Inauspicious Visit

Tuesday, May 13, 2008

THE OCCASION of Israel's 60th-anniversary celebrations has drawn President Bush into a Middle East trip he would be better off not taking. Rather than consolidating achievements or clearing a path for his successor, the president's tour of Israel, Egypt and Saudi Arabia will serve to illustrate how much has gone wrong in the region for the United States on his watch -- and how unlikely he is to reverse the tide in his final months. In Israel, Mr. Bush will face the crumbling Israeli-Palestinian peace process he attempted to launch last year; in Saudi Arabia, he will find a regime that has been deaf to his pleas to help with soaring oil prices or support the Iraqi government. In Egypt, Mr. Bush will meet a ruler, Hosni Mubarak, who not only defied the president's "freedom agenda" but also forced the administration to retreat to its old policy of backing corrupt autocracies.

Then there is Lebanon, where what was once one of the administration's clearest achievements is unraveling. Last week, the Iranian-backed Hezbollah movement launched an offensive against the pro-Western government of Fouad Siniora, which came to power in an election after the United States helped to end Syria's military occupation of the country in 2005. By yesterday, Hezbollah had gained control over western Beirut and other key areas outside the capital and appeared close to establishing itself as the preeminent power in Lebanon -- in essence reversing what Mr. Bush hailed as the "Cedar Revolution." Mr. Siniora's government, in which the administration invested some $1.3 billion in aid over the past two years, has already meekly retreated from an attempt to curb Hezbollah's creeping takeover of the country's airport and telecommunications. The Lebanese army, which has received $400 million of the U.S. aid, has been facilitating Hezbollah's disarmament of pro-government militias and its destruction of pro-government television stations and political offices.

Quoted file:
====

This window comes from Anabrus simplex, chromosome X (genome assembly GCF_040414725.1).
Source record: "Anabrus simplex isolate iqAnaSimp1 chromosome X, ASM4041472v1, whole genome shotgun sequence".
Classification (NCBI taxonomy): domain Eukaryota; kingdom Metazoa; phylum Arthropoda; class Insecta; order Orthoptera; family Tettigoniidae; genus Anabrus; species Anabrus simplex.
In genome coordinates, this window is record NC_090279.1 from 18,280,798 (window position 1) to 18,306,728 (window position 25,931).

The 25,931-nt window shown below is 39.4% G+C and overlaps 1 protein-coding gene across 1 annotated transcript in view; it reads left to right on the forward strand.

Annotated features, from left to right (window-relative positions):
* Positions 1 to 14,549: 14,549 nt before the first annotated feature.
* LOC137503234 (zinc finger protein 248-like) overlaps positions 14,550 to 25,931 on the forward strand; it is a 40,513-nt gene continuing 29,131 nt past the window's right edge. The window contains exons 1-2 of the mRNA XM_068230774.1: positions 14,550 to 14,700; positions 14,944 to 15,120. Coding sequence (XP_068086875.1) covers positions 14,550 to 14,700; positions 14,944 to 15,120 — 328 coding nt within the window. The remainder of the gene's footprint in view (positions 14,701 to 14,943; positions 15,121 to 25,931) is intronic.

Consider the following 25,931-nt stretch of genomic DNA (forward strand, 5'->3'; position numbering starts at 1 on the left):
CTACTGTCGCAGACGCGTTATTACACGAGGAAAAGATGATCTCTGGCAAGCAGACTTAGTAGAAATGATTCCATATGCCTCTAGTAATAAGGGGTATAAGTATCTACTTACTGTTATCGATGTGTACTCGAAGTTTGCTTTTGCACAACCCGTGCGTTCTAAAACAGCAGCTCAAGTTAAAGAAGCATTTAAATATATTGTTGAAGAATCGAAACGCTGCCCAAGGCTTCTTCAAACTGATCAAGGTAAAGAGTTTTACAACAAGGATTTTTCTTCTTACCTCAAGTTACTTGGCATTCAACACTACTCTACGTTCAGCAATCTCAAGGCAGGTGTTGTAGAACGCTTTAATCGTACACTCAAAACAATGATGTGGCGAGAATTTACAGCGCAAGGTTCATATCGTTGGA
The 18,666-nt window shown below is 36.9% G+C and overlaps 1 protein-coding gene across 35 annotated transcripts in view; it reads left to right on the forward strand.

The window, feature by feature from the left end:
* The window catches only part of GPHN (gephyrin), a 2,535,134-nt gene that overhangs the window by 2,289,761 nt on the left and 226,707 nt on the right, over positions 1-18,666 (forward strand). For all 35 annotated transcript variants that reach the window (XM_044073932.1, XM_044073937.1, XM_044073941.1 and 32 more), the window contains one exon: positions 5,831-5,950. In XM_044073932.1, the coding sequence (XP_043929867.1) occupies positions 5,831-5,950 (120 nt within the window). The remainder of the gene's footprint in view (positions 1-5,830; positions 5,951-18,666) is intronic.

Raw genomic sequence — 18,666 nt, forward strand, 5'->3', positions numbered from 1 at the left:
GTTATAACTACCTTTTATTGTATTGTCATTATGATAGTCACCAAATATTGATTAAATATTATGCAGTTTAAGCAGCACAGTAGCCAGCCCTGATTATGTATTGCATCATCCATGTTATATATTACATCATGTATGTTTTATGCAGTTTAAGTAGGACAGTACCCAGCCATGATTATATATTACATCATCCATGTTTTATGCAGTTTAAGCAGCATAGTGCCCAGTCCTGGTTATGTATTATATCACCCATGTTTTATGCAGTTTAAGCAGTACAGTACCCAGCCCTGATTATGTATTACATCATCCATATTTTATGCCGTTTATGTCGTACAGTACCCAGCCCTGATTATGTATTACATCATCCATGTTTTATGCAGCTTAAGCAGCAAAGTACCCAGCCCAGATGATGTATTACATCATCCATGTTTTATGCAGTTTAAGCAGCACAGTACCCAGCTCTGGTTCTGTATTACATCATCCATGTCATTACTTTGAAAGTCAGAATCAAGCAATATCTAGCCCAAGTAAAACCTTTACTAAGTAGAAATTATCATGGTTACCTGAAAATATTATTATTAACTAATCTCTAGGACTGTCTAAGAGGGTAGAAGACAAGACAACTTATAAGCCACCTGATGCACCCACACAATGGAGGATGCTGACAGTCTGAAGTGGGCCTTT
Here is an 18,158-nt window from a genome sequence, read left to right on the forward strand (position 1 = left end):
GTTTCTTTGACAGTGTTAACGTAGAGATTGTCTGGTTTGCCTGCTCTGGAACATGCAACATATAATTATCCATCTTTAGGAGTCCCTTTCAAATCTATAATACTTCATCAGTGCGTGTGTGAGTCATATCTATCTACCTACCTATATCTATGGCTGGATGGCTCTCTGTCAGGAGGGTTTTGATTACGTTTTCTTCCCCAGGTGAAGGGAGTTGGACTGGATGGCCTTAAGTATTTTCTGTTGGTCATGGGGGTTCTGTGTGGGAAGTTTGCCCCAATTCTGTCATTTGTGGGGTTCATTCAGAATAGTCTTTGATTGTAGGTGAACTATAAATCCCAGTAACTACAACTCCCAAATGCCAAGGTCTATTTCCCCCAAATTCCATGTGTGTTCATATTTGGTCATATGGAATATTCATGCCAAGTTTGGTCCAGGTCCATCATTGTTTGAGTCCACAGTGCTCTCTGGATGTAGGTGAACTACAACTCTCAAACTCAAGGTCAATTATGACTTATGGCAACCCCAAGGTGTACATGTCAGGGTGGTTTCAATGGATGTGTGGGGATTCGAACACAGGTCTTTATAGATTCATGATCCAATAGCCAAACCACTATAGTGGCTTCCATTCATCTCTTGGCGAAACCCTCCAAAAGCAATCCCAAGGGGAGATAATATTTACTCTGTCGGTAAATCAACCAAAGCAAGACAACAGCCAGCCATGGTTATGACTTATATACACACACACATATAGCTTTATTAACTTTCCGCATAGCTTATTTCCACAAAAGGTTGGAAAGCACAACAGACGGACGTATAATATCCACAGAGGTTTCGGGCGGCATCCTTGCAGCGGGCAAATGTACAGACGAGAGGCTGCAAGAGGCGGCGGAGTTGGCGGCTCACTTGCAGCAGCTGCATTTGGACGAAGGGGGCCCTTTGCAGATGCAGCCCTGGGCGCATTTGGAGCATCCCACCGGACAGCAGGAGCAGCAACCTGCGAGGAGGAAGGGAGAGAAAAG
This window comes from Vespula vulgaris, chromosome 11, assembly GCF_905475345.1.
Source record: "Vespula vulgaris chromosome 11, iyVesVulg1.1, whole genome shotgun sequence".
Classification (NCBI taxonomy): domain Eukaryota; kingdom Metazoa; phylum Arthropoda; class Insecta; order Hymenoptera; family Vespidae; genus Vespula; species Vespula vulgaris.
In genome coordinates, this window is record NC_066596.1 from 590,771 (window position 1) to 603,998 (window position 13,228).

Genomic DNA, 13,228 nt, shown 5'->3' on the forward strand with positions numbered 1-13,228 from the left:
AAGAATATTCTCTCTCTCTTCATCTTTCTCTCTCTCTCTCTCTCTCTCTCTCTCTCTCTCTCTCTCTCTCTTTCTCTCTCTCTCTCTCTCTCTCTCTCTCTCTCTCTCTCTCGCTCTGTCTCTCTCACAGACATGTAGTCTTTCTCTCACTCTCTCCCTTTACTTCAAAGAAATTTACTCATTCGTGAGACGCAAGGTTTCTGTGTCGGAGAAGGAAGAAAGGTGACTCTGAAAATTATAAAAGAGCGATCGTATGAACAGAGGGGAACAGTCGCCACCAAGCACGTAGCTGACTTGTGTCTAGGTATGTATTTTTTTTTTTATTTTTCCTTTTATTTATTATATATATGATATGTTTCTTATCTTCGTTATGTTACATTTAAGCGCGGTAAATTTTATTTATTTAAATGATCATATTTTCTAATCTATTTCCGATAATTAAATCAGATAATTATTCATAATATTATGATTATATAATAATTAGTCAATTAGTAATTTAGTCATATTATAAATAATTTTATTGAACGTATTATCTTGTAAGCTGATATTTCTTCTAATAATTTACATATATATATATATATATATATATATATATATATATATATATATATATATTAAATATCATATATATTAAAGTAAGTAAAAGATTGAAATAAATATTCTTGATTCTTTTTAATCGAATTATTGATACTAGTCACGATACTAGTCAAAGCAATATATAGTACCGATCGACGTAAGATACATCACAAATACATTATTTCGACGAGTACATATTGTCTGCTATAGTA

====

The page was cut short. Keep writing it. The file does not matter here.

There's not much Mr. Bush can do about these multiple reverses during his tour, and it's not clear he will even try very hard. Israeli Prime Minister Ehud Olmert, the strongest supporter of the peace process, is on the brink of losing his job because of a corruption investigation. Like most Arab rulers, Saudi King Abdullah is waiting to see whether the next U.S. president supports Iraq's government before he commits himself. The 80-year-old Mr. Mubarak, in power for almost 27 years, might at least be embarrassed if the president, while in Egypt, publicly calls for the release of some of Mr. Mubarak's political prisoners, such as the liberal democrat Ayman Nour. But Mr. Bush no longer seems to have the nerve for that.

The White House has denounced the Hezbollah coup in Lebanon, and Secretary of State Condoleezza Rice yesterday held a phone conference on the crisis with Arab and European allies. Saving the Siniora government would require a much more aggressive effort to mobilize a diplomatic intervention in Lebanon. But there's little prospect that the U.N. Security Council, which in recent weeks has declined to act on Zimbabwe or Burma, would be receptive to such an initiative. Mr. Bush's best hope may be that his successor embraces his Middle East agenda -- and proves more successful in carrying it out.

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